“Turkey used its rights originating from international law in the Libya deal; Greece, Israel, Egypt and the Greek Cypriot administration cannot act without our approval,” President Recep Tayyip Erdoğan said late Monday in a live broadcast regarding Turkey’s maritime agreement with Libya that secures Ankara’s rights over a portion of the Eastern Mediterranean.
“The reason why Greece has gone berserk is because its hands are tied over the Turkey-Libya deal, the expulsion of the ambassador is an international scandal,” Erdoğan added, responding to Greece’s reaction to the deal.
Explaining that Turkey is ready to give Libya “any kind of assistance” it needs, he said, “If Libya wants Turkey to send troops, we will decide on our own and won’t ask anyone for permission.”
Criticizing the administration of Abdel-Fattah el-Sissi, Erdoğan said that Egypt has been violating U.N. resolutions with its support to Khalifa Haftar in Libya.
On Nov. 27, Turkey and Libya’s Tripoli-based Government of National Accord (GNA) signed a bilateral memorandum after a meeting between President Erdoğan and GNA head Fayez Al Sarraj took place in Istanbul.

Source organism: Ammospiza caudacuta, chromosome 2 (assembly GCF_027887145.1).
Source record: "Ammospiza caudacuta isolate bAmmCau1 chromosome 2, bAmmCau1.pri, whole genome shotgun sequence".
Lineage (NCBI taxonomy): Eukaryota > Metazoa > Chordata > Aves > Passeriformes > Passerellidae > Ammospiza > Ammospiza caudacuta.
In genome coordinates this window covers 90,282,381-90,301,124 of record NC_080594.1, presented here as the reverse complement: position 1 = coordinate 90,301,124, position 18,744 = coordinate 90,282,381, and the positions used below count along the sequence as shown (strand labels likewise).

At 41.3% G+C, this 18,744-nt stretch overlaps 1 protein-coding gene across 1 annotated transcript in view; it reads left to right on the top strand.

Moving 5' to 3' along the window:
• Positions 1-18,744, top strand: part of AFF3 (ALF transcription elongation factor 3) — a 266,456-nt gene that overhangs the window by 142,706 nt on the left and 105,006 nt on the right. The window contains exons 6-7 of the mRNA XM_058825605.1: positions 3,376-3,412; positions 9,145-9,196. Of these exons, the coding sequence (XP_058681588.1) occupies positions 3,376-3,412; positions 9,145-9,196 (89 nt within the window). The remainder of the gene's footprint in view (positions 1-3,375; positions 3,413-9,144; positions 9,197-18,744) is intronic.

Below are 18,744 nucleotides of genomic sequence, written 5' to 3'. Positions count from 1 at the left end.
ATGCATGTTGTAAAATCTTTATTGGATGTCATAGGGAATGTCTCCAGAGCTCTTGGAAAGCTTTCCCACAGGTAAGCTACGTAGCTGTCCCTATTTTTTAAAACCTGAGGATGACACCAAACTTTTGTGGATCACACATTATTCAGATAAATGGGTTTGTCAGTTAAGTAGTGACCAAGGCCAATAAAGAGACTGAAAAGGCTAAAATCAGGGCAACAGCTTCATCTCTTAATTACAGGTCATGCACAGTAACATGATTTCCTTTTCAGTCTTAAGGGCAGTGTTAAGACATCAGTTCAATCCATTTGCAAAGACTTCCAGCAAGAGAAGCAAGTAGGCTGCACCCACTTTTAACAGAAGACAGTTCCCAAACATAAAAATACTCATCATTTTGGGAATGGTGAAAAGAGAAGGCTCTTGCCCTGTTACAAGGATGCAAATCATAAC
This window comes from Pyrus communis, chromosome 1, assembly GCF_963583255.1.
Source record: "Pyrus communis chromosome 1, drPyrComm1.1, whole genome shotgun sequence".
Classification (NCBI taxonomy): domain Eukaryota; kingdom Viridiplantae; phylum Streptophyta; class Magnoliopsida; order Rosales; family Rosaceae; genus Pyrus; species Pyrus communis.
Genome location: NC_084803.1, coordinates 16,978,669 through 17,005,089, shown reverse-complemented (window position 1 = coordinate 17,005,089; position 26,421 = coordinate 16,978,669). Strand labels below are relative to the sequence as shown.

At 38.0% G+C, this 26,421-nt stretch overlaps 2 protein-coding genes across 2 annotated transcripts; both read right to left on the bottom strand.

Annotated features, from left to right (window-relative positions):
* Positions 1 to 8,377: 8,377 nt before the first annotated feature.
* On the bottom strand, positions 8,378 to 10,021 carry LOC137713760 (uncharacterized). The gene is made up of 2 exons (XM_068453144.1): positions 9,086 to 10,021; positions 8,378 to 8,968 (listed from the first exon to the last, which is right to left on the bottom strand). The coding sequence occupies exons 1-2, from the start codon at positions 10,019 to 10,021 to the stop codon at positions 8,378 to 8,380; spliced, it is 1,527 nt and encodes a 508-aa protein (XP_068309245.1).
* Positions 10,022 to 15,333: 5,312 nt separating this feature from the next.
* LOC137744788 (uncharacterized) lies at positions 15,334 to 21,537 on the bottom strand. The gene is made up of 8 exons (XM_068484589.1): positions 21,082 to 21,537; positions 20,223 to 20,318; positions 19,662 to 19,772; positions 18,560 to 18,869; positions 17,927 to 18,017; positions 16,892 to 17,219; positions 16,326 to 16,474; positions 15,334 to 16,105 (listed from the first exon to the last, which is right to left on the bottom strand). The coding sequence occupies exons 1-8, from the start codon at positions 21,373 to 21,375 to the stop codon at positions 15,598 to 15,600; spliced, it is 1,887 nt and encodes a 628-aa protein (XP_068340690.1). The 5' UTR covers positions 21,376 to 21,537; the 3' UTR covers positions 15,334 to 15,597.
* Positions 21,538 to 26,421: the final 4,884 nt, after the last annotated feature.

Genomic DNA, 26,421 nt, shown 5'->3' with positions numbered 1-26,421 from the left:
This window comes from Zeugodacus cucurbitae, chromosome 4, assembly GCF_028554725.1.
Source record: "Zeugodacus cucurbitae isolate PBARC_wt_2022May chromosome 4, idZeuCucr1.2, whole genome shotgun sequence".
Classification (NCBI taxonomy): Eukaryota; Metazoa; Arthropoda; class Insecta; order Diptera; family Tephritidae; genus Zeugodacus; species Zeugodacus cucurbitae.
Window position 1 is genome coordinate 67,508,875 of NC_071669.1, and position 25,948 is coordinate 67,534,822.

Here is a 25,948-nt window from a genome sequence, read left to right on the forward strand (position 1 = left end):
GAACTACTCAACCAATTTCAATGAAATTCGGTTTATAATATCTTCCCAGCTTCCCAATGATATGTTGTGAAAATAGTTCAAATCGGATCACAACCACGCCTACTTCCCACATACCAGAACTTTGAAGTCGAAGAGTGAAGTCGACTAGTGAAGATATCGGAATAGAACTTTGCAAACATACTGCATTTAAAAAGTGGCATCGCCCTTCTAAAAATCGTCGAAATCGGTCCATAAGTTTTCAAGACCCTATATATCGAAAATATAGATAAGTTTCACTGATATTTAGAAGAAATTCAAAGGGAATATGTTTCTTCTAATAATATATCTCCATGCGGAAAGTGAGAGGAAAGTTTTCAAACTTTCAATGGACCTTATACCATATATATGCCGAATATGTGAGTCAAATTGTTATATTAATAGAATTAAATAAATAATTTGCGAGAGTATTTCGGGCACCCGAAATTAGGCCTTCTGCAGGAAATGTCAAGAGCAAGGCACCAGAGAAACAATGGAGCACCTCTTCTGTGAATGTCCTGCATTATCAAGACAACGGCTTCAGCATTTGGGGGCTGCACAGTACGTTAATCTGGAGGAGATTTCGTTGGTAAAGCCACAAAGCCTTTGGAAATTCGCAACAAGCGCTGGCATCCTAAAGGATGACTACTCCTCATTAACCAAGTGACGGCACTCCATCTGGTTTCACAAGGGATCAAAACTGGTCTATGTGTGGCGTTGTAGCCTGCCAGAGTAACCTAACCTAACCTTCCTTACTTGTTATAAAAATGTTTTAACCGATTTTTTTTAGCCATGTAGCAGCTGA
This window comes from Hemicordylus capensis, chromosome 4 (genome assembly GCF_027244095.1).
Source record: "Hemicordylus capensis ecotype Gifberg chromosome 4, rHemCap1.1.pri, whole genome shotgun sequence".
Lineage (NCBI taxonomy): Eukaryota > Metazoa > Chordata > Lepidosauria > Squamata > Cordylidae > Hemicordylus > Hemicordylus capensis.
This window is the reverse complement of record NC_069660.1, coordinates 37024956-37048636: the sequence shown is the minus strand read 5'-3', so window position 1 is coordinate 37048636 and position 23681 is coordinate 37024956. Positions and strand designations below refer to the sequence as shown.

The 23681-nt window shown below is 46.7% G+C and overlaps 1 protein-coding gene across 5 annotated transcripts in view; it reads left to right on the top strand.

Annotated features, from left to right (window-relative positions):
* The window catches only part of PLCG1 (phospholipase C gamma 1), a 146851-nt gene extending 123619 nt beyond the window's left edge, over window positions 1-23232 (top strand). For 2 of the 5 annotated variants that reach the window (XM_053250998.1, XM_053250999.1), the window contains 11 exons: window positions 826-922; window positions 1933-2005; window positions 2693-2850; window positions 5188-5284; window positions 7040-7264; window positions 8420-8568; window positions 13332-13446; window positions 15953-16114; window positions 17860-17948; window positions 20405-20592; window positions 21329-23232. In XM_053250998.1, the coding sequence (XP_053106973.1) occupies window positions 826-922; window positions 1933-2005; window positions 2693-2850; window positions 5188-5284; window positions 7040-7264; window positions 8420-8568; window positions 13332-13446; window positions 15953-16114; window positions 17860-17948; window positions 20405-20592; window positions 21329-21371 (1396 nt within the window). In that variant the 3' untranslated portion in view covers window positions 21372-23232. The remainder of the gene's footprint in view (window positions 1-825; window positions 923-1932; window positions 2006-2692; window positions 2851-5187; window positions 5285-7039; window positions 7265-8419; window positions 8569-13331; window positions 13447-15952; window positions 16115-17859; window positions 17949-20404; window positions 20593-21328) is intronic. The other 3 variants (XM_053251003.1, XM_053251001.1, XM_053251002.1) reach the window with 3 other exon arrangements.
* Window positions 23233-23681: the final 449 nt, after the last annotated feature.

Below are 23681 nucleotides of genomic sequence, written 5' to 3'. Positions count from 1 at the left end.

The deal enables Turkey to secure its rights in the Mediterranean while preventing any fait accompli maneuvers by other regional states.
According to the U.N. Convention on the Law of the Sea, while a country is able to stretch its territorial waters only 12 nautical miles out to sea, when it comes to the exclusive economic zone, where it has the rights to fishing, mining and drilling, the area can extend for an additional 200 miles.
However, if the maritime distance between the two countries is less than 424 miles, a bilateral deal is needed to determine a mutually agreed-upon dividing line for their respective exclusive economic zones.
Turkey has the longest shoreline in the Eastern Mediterranean, making it a natural candidate for seeking reserves in the region in accordance with international law.
The presence of the Turkish Cypriot government in Northern Cyprus also strengthens Turkey’s hand. The country defends the rights of Turkish Cypriots in the region and insists that their consent is needed for any type of drilling activity.
Erdoğan also touched upon Turkey’s relations with NATO.
“Turkey calls on NATO to live up to its founding values, we have never turned a deaf ear to any members’ concerns so far. Accordingly, other NATO members should not neglect Turkey’s concerns,” the president said regarding the country’s relations with the military alliance.
On another note, Erdoğan also addressed the economic situation in Turkey.
Saying that they are back on track, he explained, “Turkey’s economy has entered a recovery period. We will see single-digit inflation and interest rates in 2020.”
After three consecutive quarters of contraction that followed turmoil and high volatility in exchange rates as of the second half of last year that pushed up inflation and interest rates while domestic demand tumbled, the Turkish economy has entered a promising era of growth in the third quarter of this year.
The economy grew 0.9% year-on-year between July and September of this year, Turkish Statistical Institute (TurkStat) data showed Monday.